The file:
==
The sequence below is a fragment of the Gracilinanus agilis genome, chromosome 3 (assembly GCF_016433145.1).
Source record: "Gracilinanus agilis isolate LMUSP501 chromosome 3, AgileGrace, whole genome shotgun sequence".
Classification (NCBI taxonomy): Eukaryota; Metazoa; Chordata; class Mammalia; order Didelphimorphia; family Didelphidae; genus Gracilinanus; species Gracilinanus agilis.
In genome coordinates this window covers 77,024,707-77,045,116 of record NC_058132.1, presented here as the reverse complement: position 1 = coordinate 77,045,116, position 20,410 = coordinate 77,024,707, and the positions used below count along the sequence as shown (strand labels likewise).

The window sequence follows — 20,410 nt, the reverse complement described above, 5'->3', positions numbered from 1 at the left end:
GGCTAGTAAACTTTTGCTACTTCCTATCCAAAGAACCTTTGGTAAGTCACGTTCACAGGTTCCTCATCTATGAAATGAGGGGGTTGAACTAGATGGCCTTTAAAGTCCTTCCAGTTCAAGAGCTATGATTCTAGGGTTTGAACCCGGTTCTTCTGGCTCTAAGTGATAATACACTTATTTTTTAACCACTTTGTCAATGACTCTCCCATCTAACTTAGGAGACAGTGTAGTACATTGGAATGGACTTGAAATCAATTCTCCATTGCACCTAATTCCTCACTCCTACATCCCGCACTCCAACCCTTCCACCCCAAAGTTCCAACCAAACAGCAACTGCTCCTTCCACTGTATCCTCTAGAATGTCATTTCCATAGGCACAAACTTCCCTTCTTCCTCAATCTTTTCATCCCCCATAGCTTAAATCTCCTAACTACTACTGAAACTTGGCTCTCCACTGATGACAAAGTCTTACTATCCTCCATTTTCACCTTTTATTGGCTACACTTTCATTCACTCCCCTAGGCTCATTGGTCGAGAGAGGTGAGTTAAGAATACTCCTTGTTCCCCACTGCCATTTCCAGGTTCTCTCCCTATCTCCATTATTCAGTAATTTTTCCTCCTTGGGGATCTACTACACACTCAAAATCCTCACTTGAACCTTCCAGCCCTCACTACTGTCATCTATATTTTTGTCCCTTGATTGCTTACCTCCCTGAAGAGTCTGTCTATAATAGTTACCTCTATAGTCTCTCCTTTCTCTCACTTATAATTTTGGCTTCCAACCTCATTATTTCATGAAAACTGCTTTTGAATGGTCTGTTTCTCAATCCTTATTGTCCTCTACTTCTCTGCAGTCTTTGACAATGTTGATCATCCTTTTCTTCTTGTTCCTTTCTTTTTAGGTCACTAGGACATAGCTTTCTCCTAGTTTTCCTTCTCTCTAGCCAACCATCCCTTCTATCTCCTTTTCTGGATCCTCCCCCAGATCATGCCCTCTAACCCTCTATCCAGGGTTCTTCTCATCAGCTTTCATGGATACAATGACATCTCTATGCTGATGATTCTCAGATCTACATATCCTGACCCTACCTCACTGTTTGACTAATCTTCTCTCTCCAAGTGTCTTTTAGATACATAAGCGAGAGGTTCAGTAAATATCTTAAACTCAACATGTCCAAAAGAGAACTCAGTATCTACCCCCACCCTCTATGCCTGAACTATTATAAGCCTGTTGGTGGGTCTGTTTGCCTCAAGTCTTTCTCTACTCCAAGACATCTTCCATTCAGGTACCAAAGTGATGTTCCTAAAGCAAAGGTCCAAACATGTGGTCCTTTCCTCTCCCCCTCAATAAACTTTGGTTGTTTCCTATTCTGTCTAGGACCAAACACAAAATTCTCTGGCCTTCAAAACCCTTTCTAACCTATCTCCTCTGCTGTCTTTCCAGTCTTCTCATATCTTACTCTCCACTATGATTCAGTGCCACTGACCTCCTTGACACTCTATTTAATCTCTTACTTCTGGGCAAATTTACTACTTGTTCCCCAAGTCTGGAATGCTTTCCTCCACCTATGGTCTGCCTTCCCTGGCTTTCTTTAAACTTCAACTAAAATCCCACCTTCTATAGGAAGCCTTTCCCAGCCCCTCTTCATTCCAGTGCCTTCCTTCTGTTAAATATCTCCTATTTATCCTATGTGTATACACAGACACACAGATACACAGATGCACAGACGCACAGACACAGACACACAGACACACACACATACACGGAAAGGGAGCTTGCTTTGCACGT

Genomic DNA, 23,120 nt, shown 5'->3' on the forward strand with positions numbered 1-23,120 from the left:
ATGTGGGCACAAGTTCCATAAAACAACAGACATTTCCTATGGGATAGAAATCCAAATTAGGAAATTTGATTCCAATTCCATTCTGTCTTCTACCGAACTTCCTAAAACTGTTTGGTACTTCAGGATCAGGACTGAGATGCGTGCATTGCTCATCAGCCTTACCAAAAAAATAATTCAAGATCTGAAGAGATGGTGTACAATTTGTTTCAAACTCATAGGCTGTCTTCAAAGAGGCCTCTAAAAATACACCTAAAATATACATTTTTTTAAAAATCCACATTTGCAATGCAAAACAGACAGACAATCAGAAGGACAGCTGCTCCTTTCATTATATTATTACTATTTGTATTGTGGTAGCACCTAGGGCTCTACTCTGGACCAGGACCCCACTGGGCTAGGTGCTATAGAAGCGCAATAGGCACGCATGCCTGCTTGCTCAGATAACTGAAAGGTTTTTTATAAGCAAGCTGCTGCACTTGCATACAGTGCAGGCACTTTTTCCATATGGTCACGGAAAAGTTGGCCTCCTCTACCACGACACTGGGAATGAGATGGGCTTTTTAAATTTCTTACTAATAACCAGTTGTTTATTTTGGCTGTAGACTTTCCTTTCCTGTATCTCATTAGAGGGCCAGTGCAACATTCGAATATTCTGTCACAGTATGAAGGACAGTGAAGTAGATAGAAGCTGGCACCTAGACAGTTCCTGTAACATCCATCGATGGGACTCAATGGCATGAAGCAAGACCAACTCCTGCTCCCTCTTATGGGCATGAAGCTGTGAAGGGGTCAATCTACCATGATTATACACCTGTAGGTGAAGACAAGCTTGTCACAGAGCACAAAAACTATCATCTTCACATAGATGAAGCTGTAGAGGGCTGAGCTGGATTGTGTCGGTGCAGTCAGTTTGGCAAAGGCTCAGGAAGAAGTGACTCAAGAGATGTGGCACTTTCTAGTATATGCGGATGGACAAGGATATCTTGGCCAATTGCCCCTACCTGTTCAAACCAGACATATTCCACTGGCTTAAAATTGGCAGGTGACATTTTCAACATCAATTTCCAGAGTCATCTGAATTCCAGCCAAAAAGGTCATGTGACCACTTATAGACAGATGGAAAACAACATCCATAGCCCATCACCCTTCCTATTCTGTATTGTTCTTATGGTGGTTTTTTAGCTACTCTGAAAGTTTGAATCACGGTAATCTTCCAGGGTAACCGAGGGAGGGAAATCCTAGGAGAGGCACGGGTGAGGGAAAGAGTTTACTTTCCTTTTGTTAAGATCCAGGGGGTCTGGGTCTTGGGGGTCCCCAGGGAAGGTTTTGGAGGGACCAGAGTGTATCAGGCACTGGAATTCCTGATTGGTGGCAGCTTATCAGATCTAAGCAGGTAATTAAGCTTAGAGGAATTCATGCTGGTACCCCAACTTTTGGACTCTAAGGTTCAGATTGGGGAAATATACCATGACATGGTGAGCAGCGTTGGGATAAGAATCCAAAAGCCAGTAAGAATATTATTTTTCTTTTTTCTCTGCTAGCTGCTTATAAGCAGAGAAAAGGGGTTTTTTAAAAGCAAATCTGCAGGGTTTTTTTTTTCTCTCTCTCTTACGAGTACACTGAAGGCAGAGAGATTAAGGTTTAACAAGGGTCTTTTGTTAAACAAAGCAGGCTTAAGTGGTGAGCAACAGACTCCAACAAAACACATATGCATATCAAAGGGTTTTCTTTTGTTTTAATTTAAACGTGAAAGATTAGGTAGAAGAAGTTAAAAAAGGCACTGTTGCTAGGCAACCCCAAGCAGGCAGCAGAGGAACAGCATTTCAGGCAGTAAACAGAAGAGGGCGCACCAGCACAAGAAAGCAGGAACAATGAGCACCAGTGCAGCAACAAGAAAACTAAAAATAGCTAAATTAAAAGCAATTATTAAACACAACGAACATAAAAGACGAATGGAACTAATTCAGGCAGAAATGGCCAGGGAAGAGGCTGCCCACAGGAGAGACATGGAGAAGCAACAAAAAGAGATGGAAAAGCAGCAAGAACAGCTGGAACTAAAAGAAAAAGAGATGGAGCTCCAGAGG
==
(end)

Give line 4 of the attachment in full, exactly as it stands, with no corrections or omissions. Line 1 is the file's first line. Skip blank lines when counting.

In genome coordinates this window covers 77,024,707-77,045,116 of record NC_058132.1, presented here as the reverse complement: position 1 = coordinate 77,045,116, position 20,410 = coordinate 77,024,707, and the positions used below count along the sequence as shown (strand labels likewise).